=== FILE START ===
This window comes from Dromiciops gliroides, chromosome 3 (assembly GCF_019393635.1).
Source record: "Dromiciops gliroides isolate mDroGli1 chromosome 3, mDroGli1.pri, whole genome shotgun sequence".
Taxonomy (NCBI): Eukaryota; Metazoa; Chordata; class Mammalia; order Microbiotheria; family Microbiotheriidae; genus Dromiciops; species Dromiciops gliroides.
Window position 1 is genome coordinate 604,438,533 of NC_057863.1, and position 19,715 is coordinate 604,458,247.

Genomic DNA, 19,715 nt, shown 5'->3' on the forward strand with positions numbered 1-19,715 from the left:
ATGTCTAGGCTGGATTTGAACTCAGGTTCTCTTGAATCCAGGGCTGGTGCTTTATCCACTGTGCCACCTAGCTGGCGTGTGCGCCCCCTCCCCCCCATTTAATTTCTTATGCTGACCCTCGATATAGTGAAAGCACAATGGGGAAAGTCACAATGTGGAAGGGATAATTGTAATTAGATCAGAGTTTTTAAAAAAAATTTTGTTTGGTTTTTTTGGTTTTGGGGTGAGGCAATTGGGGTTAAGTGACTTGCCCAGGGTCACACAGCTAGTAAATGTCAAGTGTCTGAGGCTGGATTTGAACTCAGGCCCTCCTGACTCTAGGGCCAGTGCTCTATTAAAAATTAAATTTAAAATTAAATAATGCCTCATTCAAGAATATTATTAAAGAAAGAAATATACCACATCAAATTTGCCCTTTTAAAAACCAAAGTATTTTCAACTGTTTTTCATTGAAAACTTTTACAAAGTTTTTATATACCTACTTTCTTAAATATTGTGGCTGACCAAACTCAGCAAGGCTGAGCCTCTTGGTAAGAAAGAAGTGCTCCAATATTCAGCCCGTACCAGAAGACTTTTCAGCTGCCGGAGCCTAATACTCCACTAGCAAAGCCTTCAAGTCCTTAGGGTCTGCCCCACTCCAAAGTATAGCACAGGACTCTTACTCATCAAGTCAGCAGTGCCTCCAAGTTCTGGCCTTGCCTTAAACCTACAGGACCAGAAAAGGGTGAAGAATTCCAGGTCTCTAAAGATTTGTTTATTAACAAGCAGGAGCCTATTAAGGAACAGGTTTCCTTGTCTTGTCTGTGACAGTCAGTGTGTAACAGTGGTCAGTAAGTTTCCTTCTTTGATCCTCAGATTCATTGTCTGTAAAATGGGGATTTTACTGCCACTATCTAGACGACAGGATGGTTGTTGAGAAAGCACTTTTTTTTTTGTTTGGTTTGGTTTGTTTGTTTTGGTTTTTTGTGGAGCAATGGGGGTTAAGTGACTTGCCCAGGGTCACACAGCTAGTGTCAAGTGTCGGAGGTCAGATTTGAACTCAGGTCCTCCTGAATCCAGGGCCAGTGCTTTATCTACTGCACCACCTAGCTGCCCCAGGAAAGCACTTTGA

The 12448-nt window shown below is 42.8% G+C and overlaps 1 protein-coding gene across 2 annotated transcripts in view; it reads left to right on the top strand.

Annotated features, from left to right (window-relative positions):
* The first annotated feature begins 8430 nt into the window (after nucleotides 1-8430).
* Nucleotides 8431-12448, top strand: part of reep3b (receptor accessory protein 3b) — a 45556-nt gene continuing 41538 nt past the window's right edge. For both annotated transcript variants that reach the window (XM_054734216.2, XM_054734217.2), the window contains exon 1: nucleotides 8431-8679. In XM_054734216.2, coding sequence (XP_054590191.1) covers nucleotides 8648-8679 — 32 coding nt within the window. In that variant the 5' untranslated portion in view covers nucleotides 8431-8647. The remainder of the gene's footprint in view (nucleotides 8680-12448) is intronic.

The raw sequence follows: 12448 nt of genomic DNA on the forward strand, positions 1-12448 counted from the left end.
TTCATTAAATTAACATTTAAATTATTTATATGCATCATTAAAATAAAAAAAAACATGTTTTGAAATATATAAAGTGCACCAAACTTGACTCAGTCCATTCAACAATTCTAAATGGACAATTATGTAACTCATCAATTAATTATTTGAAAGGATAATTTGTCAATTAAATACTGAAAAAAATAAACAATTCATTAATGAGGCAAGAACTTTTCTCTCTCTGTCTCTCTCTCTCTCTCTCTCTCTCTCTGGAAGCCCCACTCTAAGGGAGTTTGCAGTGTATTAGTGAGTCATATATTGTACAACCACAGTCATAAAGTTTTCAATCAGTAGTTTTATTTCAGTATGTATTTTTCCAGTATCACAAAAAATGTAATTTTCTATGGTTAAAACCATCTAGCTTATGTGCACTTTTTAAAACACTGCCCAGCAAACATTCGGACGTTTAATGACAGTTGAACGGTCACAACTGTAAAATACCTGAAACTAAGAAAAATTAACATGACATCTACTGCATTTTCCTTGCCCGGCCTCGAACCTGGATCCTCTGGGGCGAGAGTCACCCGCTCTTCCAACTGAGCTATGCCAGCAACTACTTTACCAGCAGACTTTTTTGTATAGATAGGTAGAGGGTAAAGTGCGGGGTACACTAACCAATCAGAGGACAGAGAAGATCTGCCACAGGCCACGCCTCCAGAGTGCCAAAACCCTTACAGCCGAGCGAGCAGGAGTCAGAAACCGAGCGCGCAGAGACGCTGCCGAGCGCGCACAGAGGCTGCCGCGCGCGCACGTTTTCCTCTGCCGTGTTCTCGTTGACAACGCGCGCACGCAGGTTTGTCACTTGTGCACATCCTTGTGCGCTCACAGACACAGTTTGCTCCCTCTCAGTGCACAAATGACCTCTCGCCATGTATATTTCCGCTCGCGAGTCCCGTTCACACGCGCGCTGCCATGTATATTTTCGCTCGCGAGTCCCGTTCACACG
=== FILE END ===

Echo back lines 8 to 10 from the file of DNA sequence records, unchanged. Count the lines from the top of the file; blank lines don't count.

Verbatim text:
Annotated features, from left to right (window-relative positions):
* The first annotated feature begins 8430 nt into the window (after nucleotides 1-8430).
* Nucleotides 8431-12448, top strand: part of reep3b (receptor accessory protein 3b) — a 45556-nt gene continuing 41538 nt past the window's right edge. For both annotated transcript variants that reach the window (XM_054734216.2, XM_054734217.2), the window contains exon 1: nucleotides 8431-8679. In XM_054734216.2, coding sequence (XP_054590191.1) covers nucleotides 8648-8679 — 32 coding nt within the window. In that variant the 5' untranslated portion in view covers nucleotides 8431-8647. The remainder of the gene's footprint in view (nucleotides 8680-12448) is intronic.